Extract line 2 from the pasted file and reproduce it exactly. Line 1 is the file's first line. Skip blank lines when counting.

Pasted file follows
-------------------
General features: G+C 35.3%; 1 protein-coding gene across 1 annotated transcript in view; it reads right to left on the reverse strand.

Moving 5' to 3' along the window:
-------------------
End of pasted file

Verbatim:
Moving 5' to 3' along the window: